In many countries historic buildings represent a significant share of the existing building stock. They are the distinctive features of numerous cities, and will only survive if maintained as living spaces. To preserve this heritage, it is necessary to find conservation-compatible energy retrofit approaches and solutions, which allow the historic and aesthetic values to be maintained while improving comfort, lowering energy costs and minimizing environmental impacts.
Completed examples have shown that reducing the energy demand by 75% may be possible for historic buildings while preserving their heritage value. A considerable reduction in demand - together with optimised use of passive solar design - opens up the possibility of proceeding with an effective solar contribution towards a net zero energy building (NZEB). In this context, the opportunities for using solar energy in historic buildings are far more substantial than one might initially expect, especially if solar panels / collectors are compatible in colour and design, are wisely integrated as to not interfere aesthetically with the building, and their installation is reversible.
To reach the project’s objectives, the IEA Solar Heating and Cooling-led team will co-operate with the IEA Energy in Buildings and Communities and IEA Photovoltaic Power Systems Technology Collaboration Programmes. The main target groups to be addressed are building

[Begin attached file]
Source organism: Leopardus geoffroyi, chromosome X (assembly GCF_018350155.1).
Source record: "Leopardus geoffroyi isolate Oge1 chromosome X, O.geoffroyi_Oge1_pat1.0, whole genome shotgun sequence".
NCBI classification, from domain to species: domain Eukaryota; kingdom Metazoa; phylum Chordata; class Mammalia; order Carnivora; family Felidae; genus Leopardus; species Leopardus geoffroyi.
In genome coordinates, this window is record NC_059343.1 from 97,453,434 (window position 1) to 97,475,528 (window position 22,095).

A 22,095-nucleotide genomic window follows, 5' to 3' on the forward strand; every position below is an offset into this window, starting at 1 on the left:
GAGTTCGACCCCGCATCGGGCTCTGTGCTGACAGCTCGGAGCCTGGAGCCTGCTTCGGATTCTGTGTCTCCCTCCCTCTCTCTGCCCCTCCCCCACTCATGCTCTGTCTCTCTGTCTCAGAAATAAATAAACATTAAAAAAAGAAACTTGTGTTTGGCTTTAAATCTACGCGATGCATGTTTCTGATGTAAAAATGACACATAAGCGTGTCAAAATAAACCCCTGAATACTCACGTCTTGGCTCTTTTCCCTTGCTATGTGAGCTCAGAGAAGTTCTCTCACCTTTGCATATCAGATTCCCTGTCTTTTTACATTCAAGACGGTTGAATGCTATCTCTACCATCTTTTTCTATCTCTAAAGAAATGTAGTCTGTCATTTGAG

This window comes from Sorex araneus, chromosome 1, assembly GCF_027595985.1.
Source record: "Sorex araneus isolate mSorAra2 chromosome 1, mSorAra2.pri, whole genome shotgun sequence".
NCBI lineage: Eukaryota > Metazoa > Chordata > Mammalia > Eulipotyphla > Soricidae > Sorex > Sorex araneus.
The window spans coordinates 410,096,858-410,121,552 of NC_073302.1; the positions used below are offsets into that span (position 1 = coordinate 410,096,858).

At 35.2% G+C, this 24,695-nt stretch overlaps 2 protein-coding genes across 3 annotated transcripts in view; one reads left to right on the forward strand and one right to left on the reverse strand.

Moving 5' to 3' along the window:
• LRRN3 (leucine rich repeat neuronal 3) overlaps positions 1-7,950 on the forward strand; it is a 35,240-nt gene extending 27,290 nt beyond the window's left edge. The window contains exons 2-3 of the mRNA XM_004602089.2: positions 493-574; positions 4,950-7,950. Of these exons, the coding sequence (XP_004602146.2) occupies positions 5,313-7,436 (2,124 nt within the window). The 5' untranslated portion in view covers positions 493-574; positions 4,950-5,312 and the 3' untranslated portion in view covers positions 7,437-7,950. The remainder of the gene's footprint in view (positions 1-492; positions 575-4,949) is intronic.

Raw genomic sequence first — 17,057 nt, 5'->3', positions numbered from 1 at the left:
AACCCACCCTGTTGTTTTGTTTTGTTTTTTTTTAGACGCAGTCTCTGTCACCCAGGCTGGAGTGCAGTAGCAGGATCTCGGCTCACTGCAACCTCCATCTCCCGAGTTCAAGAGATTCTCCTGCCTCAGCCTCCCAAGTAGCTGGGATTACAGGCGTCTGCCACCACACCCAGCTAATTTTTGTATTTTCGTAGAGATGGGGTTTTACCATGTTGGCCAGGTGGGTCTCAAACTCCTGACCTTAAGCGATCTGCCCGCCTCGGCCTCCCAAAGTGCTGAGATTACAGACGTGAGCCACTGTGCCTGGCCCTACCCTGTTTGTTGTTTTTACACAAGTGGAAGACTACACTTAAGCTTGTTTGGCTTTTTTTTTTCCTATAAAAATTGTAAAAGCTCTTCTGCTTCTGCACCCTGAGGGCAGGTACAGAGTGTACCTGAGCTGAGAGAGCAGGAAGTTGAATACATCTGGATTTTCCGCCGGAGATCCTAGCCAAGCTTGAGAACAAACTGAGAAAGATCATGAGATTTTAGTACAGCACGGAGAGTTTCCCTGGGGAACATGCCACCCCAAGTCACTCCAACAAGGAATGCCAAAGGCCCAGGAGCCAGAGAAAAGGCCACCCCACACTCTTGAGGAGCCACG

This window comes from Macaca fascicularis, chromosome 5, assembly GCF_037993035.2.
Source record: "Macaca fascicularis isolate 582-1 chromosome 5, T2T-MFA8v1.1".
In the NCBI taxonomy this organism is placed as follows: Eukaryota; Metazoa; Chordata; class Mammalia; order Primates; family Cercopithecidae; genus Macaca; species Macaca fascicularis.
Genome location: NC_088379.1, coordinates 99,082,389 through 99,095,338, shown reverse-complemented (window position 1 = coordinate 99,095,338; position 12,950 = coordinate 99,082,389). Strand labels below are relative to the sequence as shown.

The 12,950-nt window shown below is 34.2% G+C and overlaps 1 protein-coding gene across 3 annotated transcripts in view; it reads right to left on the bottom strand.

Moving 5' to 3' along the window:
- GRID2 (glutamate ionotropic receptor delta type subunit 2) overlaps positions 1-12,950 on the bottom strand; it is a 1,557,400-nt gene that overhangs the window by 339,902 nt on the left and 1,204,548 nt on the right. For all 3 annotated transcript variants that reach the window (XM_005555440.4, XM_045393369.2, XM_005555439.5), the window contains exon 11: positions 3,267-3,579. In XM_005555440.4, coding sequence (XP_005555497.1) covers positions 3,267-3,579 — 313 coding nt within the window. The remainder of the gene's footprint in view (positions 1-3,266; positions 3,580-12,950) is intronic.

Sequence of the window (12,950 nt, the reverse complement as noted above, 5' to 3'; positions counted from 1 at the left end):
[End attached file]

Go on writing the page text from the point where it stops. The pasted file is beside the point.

owners, architects and planners, real estate developers, and also people on the administrative level (urban planners, urban renewal officials, conservation officers).
develop a solid knowledge base on how to save energy in renovation of historic and protected buildings in a cost efficient way and identify the energy saving potential
identify and assess replicable procedures on how experts can work together with integrated design to maintain both the heritage value of he building and at the same time make it energy efficient and develop tools which support this procedure and its individual steps
identify and assess conservation compatible retrofit solutions with a ‘whole building perspective’, specifically identify the potential for the use of solar energy (passive and active, heating, cooling and electricity) and promote best practice solutions
a web-based collection and documentation of approximately 50 case studies of best practice from all participating countries,
an integrated platform with tools for holistic historic buildings retrofit to support the planning process towards conservation compatible NZEBs,
reports on conservation compatible energy retrofit technologies and strategies to achieve high energy and environmental performance.
Austria, Belgium, Denmark, Ireland, Italy, Spain, Sweden, UK, USA